Over the past several days we harvested tge red currants (12 lbs), and about half tge white currants (24l lbs). Also harvested my hinnomaki red and Invicta gooseberries (24 lbs). Looks like I’ll be making a lot of jams this week. I have frozen raspberries, strawberries and honeyberries so I’m thinking about making some combo jams.
Nice harvest there. How many plants did it take to make that, out of curiosity?
Badger’s currants and gooseberries look under ripe to me. I like to let them hang a bit before harvest. Like on my Poorman gooseberry most fruits are green, with a few turning red, but I will not harvest till at least mid August. My Rovada red turns a super deep red when ripe, makes it easy. It is red for a few weeks before it becomes super dark.
I was not happy with any of my black raspberries for a few years. I have this one wild black raspberry from Ontario, but it is not black it is yellow, then turns brown when fully ripe. The taste is OK, not great. It seems to produce very strong floricanes as some of mine seemed to be winter damaged and some die before all berries are ripe. But that never happens with the Ontario brown cap. So I crossed Niwot with the Ontario brown cap. I got a nice primocane fruiting black cap with huge berries whose floricanes stay healthy So the cross also produces crazy sized canes that are 5- 6 feet tall. What a beautiful plant! It has been producing for over a week now. Looks like about another week for all of them to ripen. A primocane is crossing this picture and notice all the leaves look green. The floricanes stay very green, so many of my other cultivars struggle once floricanes. After they fruit the floricane looks terrible! These will not decline till long after fruiting is done. I do remove as soon as I have time to do it, once finished.
I’m replacing all my black caps with this new hybrid. I’m calling it “Linda”
Maybe other cultivars do better here, but Jewel, Niwot and Allen all had the problems I mentioned. Using a local (Ontario is 16 miles south of me) wild has given the plant the genes needed to thrive here. Plus I bet this one is very virus resistent. Black caps are usually very sensitive to viral infections, which I have considered is why the others did so poorly.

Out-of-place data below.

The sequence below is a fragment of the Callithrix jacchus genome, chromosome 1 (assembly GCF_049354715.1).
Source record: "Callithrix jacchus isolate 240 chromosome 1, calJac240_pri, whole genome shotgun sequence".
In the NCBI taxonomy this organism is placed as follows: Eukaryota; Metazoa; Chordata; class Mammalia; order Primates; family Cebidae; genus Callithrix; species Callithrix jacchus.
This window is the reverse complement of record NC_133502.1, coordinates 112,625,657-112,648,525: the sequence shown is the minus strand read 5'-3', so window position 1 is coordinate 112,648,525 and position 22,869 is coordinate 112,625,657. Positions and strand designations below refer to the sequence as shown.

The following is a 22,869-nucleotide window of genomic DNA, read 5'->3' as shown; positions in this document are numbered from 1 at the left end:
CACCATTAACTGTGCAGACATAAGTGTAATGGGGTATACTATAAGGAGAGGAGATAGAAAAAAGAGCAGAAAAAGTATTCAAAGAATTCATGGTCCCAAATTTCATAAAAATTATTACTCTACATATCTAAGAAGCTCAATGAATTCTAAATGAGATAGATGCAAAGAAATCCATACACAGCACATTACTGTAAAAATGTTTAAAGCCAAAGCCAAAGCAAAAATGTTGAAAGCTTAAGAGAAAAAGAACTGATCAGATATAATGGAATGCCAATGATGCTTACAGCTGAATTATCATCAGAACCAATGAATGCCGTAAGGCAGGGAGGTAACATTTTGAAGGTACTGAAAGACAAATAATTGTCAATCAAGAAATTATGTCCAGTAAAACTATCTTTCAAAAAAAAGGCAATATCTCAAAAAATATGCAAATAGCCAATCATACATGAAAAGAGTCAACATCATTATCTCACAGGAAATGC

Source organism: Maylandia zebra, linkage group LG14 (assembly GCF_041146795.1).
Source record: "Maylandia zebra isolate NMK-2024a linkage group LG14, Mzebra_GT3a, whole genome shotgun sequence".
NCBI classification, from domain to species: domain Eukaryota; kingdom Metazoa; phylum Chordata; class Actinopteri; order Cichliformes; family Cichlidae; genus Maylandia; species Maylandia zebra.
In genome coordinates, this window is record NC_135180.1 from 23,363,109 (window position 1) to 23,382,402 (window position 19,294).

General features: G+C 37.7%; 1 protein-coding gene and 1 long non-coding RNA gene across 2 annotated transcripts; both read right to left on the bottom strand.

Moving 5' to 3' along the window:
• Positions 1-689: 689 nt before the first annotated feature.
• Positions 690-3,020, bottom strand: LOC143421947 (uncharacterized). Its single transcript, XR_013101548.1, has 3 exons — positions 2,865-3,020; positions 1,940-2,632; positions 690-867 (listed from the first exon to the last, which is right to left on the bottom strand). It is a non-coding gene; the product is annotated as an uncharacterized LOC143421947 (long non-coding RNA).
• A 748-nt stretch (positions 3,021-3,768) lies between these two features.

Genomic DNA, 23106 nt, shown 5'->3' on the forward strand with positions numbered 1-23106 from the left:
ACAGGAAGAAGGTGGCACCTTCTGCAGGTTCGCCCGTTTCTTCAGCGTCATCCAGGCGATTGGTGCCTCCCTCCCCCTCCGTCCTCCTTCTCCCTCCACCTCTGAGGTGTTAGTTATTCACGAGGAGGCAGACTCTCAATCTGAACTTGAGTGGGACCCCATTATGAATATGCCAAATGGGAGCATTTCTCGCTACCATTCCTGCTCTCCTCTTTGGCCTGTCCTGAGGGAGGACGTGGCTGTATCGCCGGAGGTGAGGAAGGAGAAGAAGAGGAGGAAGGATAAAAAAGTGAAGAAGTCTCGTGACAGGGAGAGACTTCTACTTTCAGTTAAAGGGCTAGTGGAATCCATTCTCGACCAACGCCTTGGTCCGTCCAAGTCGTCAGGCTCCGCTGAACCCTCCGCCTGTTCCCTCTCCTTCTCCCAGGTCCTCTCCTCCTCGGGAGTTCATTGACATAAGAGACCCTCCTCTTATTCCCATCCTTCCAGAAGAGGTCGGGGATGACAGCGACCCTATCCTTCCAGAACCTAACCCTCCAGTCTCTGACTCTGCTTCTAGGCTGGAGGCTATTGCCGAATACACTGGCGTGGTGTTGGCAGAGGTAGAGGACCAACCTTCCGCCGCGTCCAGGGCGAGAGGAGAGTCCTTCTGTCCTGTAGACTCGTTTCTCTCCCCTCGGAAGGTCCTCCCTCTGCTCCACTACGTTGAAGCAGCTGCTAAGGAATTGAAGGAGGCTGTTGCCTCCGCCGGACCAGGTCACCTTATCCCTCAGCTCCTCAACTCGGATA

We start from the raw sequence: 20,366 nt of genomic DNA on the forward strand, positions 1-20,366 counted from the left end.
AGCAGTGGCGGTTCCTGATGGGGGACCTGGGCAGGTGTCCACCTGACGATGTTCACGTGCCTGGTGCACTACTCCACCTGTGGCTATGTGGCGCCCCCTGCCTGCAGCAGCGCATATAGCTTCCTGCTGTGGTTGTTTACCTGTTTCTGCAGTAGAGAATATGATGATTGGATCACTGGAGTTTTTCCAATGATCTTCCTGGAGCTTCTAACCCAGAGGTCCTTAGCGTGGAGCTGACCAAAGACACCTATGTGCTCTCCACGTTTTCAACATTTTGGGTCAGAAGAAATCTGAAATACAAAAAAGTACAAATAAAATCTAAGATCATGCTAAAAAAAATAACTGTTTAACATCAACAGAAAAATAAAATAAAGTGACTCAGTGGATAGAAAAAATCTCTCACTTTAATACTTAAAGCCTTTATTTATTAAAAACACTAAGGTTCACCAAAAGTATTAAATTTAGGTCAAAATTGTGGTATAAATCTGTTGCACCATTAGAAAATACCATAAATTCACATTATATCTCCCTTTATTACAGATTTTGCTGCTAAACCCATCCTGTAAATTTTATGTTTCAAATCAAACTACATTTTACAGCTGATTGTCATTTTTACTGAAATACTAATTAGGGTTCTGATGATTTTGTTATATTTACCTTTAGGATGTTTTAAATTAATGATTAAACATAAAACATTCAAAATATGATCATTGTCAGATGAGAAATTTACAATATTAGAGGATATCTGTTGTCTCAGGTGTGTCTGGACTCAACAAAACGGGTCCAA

In the fruiting clusters usualy the center berry ripens first, and it is usually big. All of those were removed last week, these are the secondary berries I just picked.
My Niwot plant died on me, but I do have this hybrid that kept the primocane fruiting abilities. Not sure what the primocane berries taste like? What I’m showing are from floricanes. The primocane berries are now forming, still green.
Cane thickness of the primocanes is decent. This is at 4 feet up.
Some if the Invicta gooseberries were small and underripe. However most all of them are being processed and made into jam and underripe fruit is better for that. Also I don’t want to deal with the thorns more than once so everything gets picked at the same time. The only gooseberry I have that I can eat more than a few fresh is black Velvet and I haven’t picked all those yet. Same thing with my currants. They all get processed so they all get picked at the same time. The pink underripe ones were mainly at the bottom and inside of the bush.